HELENA — Missoula County and three environmental groups filed a lawsuit Friday asking a judge to prevent an oil company from hauling oversized equipment through Montana to the oil sand fields in Alberta, Canada.
The plaintiffs allege state transportation officials violated the Montana Environmental Protection Act by approving the shipments without properly analyzing the effect on the state and without studying alternative routes.
The lawsuit claims the state agency should have done a full environmental impact statement and did not provide important information relevant to the project during the public comment period.
Montana Transportation Director Jim Lynch said Friday his agency complied with the state's environmental law in approving the project.
"The Montana Environmental Protection Act sets the process in place and that's what the Montana Department of Transportation followed," he said.
Transportation officials have not yet issued permits for the big loads' transport, but that's just a formality at this point, Lynch said.
The lawsuit was filed in Missoula District Court by the county, National Wildlife Federation, Montana Environmental Information Center and Sierra Club.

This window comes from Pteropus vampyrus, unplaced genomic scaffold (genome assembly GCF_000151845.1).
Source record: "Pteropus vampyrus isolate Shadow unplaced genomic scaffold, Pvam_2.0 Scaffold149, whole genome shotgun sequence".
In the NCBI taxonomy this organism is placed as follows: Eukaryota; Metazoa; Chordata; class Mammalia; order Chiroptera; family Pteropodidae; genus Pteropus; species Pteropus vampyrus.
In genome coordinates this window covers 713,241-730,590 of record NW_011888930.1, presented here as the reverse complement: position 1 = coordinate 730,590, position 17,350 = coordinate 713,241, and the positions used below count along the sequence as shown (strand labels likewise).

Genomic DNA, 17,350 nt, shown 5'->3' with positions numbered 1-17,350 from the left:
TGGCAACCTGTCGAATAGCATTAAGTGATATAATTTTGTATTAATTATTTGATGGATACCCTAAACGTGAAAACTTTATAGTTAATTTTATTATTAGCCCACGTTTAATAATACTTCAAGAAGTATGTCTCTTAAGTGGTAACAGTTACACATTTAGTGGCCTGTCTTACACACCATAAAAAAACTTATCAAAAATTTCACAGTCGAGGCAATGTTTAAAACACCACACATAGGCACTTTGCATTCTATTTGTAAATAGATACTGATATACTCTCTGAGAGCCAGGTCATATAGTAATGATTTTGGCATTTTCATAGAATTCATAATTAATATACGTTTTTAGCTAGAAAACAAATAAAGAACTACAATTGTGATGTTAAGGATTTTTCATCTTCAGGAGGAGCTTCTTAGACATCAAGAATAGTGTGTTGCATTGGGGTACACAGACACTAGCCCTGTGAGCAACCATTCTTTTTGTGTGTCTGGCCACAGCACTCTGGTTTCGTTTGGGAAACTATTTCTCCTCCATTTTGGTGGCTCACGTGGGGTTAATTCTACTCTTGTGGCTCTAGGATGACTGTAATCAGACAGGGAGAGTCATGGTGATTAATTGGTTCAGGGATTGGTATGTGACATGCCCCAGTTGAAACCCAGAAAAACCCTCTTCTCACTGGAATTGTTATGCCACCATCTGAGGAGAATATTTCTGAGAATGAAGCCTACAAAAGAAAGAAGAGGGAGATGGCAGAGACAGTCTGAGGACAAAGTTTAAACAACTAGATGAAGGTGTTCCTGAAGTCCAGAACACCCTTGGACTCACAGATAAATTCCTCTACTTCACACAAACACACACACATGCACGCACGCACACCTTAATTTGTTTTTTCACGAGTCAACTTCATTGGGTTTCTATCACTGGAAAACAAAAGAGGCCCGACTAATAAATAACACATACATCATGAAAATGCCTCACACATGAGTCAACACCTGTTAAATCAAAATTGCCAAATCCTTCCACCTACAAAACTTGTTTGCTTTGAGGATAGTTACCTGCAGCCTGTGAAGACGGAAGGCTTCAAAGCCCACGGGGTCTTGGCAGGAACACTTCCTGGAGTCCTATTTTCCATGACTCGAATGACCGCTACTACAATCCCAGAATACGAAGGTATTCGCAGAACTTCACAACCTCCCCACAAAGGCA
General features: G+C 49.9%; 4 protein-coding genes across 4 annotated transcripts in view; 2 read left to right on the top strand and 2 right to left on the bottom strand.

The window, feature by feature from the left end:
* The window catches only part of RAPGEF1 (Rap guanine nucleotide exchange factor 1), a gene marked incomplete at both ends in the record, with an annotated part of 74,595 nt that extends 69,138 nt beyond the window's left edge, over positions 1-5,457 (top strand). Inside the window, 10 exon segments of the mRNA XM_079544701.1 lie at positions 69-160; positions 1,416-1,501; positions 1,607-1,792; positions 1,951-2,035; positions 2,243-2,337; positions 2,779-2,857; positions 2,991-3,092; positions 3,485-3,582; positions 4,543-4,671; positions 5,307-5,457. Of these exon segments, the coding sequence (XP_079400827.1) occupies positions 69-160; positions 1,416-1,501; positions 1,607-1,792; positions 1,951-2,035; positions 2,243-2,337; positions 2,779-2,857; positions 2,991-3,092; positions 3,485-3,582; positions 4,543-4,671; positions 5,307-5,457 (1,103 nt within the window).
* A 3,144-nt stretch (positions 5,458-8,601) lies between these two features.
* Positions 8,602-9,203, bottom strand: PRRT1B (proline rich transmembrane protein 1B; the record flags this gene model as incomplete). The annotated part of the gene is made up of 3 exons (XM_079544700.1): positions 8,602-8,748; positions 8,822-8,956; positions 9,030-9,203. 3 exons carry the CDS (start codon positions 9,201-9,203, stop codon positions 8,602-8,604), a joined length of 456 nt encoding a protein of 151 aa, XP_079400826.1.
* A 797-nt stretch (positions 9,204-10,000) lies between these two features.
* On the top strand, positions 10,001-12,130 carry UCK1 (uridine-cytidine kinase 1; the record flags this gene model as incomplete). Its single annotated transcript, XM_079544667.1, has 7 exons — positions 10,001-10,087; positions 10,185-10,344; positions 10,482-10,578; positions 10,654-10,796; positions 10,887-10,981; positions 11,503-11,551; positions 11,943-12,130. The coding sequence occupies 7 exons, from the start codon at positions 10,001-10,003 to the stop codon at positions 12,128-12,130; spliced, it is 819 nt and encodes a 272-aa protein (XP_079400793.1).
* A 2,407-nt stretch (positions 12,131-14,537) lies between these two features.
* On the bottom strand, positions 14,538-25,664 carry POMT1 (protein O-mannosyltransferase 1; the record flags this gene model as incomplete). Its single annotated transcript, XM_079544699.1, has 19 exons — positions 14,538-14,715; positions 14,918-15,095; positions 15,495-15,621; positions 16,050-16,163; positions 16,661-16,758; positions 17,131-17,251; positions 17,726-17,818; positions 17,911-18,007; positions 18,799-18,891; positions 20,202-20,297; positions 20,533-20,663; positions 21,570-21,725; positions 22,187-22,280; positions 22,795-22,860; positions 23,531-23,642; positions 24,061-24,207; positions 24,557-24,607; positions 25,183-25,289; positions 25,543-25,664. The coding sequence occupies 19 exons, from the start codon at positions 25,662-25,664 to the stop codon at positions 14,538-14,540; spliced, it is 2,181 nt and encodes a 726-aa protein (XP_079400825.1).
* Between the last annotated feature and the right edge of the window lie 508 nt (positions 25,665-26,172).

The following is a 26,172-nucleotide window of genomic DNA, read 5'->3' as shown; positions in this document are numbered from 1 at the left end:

It asks the court to prevent Montana transportation officials from issuing permits for the shipments until a full environmental impact statement is completed and all alternatives are analyzed.
"The agency's review of the project failed to take a hard look at all the impacts of the construction and use of an industrial corridor that runs along some of Montana's most treasured rivers and streams, and through our scenic mountains and rural Montana," Sarah McMillan, an attorney with the Western Law Environmental Center, said in a statement.
Imperial Oil, a subsidiary of Exxon Mobil Corp., originally applied to ship 207 of the 30-foot-tall loads across Idaho and Montana during the next year to the Kearl Oil Fields in Canada.
The company is reconfiguring the first 33 loads into 60 smaller shipments that can move on interstate highways. The downsizing is an attempt to mitigate costs from the delay in obtaining permits from Idaho and Montana, the company said in February.
The company also is still trying to get state permits to truck the 30-foot-tall megaloads along the original route.
That plan would move the loads by truck across Idaho on U.S. 12 to Lolo Pass. From there, the shipments would make their way through Missoula, head east on U.S. Highway 200 then north along the Rocky Mountain Front, taking several highways to the Canadian border at Sweet Grass.
Work is still under way to build or improve turnouts, raise or bury power lines and install traffic signals and signs, Lynch said.
The plaintiffs say they are concerned the changes to those highways to accommodate the loads would create a permanent corridor for oversized loads.